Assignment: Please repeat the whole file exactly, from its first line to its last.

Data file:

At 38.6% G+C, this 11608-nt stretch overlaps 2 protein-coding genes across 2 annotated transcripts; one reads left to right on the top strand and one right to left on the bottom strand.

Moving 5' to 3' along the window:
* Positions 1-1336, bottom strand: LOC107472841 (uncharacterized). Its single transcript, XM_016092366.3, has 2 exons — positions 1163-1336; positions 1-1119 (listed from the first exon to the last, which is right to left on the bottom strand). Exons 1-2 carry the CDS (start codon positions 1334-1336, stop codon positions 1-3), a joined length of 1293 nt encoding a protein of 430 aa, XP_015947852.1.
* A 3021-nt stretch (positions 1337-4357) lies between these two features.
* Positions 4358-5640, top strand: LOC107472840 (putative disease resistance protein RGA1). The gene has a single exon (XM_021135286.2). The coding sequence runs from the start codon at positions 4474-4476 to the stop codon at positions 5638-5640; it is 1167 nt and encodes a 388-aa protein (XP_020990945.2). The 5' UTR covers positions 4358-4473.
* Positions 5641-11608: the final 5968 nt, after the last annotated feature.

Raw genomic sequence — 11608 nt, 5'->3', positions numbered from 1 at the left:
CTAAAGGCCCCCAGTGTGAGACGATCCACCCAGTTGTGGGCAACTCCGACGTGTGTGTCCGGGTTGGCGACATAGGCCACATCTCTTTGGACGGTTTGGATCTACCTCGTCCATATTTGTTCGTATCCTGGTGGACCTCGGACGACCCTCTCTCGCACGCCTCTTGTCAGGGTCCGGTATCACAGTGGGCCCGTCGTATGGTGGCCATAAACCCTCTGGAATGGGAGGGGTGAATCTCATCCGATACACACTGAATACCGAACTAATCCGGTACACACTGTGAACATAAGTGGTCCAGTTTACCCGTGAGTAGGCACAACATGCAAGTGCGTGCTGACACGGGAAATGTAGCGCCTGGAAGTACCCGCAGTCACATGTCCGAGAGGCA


At 38.6% G+C, this 11608-nt stretch overlaps 2 protein-coding genes across 2 annotated transcripts; one reads left to right on the top strand and one right to left on the bottom strand.

Moving 5' to 3' along the window:
* Positions 1-1336, bottom strand: LOC107472841 (uncharacterized). Its single transcript, XM_016092366.3, has 2 exons — positions 1163-1336; positions 1-1119 (listed from the first exon to the last, which is right to left on the bottom strand). Exons 1-2 carry the CDS (start codon positions 1334-1336, stop codon positions 1-3), a joined length of 1293 nt encoding a protein of 430 aa, XP_015947852.1.
* A 3021-nt stretch (positions 1337-4357) lies between these two features.
* Positions 4358-5640, top strand: LOC107472840 (putative disease resistance protein RGA1). The gene has a single exon (XM_021135286.2). The coding sequence runs from the start codon at positions 4474-4476 to the stop codon at positions 5638-5640; it is 1167 nt and encodes a 388-aa protein (XP_020990945.2). The 5' UTR covers positions 4358-4473.
* Positions 5641-11608: the final 5968 nt, after the last annotated feature.

Raw genomic sequence — 11608 nt, 5'->3', positions numbered from 1 at the left:
CTAAAGGCCCCCAGTGTGAGACGATCCACCCAGTTGTGGGCAACTCCGACGTGTGTGTCCGGGTTGGCGACATAGGCCACATCTCTTTGGACGGTTTGGATCTACCTCGTCCATATTTGTTCGTATCCTGGTGGACCTCGGACGACCCTCTCTCGCACGCCTCTTGTCAGGGTCCGGTATCACAGTGGGCCCGTCGTATGGTGGCCATAAACCCTCTGGAATGGGAGGGGTGAATCTCATCCGATACACACTGAATACCGAACTAATCCGGTACACACTGTGAACATAAGTGGTCCAGTTTACCCGTGAGTAGGCACAACATGCAAGTGCGTGCTGACACGGGAAATGTAGCGCCTGGAAGTACCCGCAGTCACATGTCCGAGAGGCA